A question I get a lot from friends and relatives is about why Donald Trump never seems to pay a price for his behavior as president. He makes overt racist insults, he attacks our allies, he disparages the free press, he obstructs justice, etc., and nothing changes—his poll numbers stay the same, Republicans in Congress squirm but do nothing (and sometimes hand him legislative wins), his staffers defend him, and so forth. "How does he get away with it?," I am often asked.
This is an important question that goes to some substantial structural features of the American system of government. Julia Azari dealt with some of this in a post over the summer, but I'd like to delve in a bit more here.
The first thing to note is that the federal government is not designed to mete out rewards and punishments to elected officials in a rapid fashion. As Azari noted, it has built in biases toward stability and a strong presidency. If you feel that the government is not working because Trump's latest norm violation hasn't resulted in impeachment or prison time in his first year in office, you are holding the government to a standard that neither it nor virtually any other democratic government has ever met.
What about the mid-term elections? Could those be used to punish Trump? That's tricky. As of now, 11 months before the elections, the political environment is shaping up to be a bad one for Republicans. Lots of Democrats are running for office, several Republicans are choosing not to run for re-election, the president is unpopular, the president's party historically tends to lose seats in mid-terms—all these features are consistent with a good year for Democrats. Will that be enough for them to actually take control of one or more chambers of Congress? Maybe, but not necessarily; seats in the House of Representatives are safer than they used to be, and the Senate map is bad for Democrats.
But, more importantly, elections just aren't a great tool for punishing presidential norm violations or lawbreaking. Even if Trump's Twitter account went silent tomorrow and he behaved like a model president for the next 11 months, his party would likely still suffer substantial losses next year simply because that's what tends to happen in mid-terms. Democrats will likely claim that their party's gains are a response to Trump's abuses of the office, and Republicans may interpret them as a sign that the media is hopelessly biased against them, but such claims will likely be produced no matter what happens in the elections. What's more, Republicans may do better than expected, even if many Americans are bothered by Trump's behavior. There's little to suggest that election outcomes are a response to the president's day-to-day behavior.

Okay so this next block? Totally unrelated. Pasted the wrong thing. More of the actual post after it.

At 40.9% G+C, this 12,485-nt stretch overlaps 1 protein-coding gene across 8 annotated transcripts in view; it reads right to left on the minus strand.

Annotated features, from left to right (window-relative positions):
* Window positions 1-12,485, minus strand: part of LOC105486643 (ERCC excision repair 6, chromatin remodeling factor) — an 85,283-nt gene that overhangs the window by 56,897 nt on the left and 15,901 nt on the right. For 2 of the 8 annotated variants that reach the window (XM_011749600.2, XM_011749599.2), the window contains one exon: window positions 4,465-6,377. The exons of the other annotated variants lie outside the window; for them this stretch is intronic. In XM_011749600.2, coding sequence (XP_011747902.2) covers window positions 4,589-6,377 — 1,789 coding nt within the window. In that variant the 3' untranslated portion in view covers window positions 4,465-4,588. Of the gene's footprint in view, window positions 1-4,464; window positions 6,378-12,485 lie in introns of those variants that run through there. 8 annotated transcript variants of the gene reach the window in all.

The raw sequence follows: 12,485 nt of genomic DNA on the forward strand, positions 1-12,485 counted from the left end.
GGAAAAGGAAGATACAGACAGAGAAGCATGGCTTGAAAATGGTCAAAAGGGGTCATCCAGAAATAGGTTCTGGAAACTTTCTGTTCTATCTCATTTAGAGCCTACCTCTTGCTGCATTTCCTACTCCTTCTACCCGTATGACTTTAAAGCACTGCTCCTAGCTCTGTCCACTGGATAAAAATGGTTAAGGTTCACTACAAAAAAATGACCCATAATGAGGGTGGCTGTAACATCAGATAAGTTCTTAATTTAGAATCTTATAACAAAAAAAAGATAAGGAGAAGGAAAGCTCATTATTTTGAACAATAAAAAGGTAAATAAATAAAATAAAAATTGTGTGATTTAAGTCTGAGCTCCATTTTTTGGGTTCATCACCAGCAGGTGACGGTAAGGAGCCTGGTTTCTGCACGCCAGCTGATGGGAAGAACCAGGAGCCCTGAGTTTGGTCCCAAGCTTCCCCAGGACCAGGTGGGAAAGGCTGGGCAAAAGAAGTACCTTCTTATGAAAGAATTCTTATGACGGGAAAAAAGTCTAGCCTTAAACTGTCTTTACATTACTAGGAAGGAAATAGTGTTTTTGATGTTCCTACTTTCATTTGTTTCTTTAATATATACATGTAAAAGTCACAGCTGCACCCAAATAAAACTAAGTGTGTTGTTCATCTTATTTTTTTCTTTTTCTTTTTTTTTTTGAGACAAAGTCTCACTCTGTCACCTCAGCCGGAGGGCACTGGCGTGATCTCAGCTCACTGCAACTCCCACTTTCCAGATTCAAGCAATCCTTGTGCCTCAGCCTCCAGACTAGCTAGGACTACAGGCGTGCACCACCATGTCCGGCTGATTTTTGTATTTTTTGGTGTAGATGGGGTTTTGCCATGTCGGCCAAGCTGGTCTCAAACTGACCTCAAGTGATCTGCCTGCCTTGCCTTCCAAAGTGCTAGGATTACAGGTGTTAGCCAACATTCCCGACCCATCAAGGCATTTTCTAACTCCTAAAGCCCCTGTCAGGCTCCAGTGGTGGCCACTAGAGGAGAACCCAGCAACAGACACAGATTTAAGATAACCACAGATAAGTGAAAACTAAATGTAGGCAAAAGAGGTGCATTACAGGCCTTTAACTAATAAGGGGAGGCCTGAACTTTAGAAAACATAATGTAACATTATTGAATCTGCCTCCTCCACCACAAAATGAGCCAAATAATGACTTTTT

There are some important ways in which Trump is paying a price for his behavior, however, and these should not be ignored simply because they move slowly. For one, there's a very serious criminal investigation of this administration moving ahead. Robert Mueller's investigation has now produced four indictments this year, including that of the president's former campaign manager and his choice for national security advisor. In the legal world, this is fast, and consequential, work, and could well end up as a case for impeachment and removal.
What's more, we shouldn't ignore the fact that Trump is highly unpopular. His approval ratings seem mired in the 30s during a period of solid economic growth, low crime, low gas prices, low inflation, and a relatively peaceful international environment. This unpopularity is costly to him and his agenda and it could prove devastating for his party.
Furthermore, presidential norm violations often lead to substantial legal or constitutional pushback. Franklin Roosevelt may have had reasonable justification for running for a third and fourth term, but those were significant departures from established presidential tradition; the political system responded by enshrining the two-term tradition in the Constitution. John Kennedy's hiring of his brother as attorney general led to an anti-nepotism law. Richard Nixon's unorthodox uses of campaign money led to new campaign finance laws.
Trump's own abuses, especially those involving emoluments, conflicts of interests, and nepotism, have shown some areas of federal law in need of clarification or more substantial enforcement. States are already considering requiring presidential candidates to release federal tax returns if they want to appear on the ballot. There's a strong chance we'll see such codifications in the near future, if not during Trump's tenure.
Overall, it's worth remembering that Trump is just finishing up what is usually the most productive year of any presidency. The current GOP tax bill notwithstanding, he doesn't have much of a record of accomplishment, he's deeply unpopular, and he and his children are in substantial legal jeopardy. His main legacy will likely be a series of new laws and practices designed to prevent someone like him from abusing power or even obtaining it in the first place. This is what pushback looks like. It's no doubt incomplete, dissatisfying, and slow for Trump's critics, but rest assured that Trump is not "getting away with it." He's paying a price for his behavior, and that price is likely going up.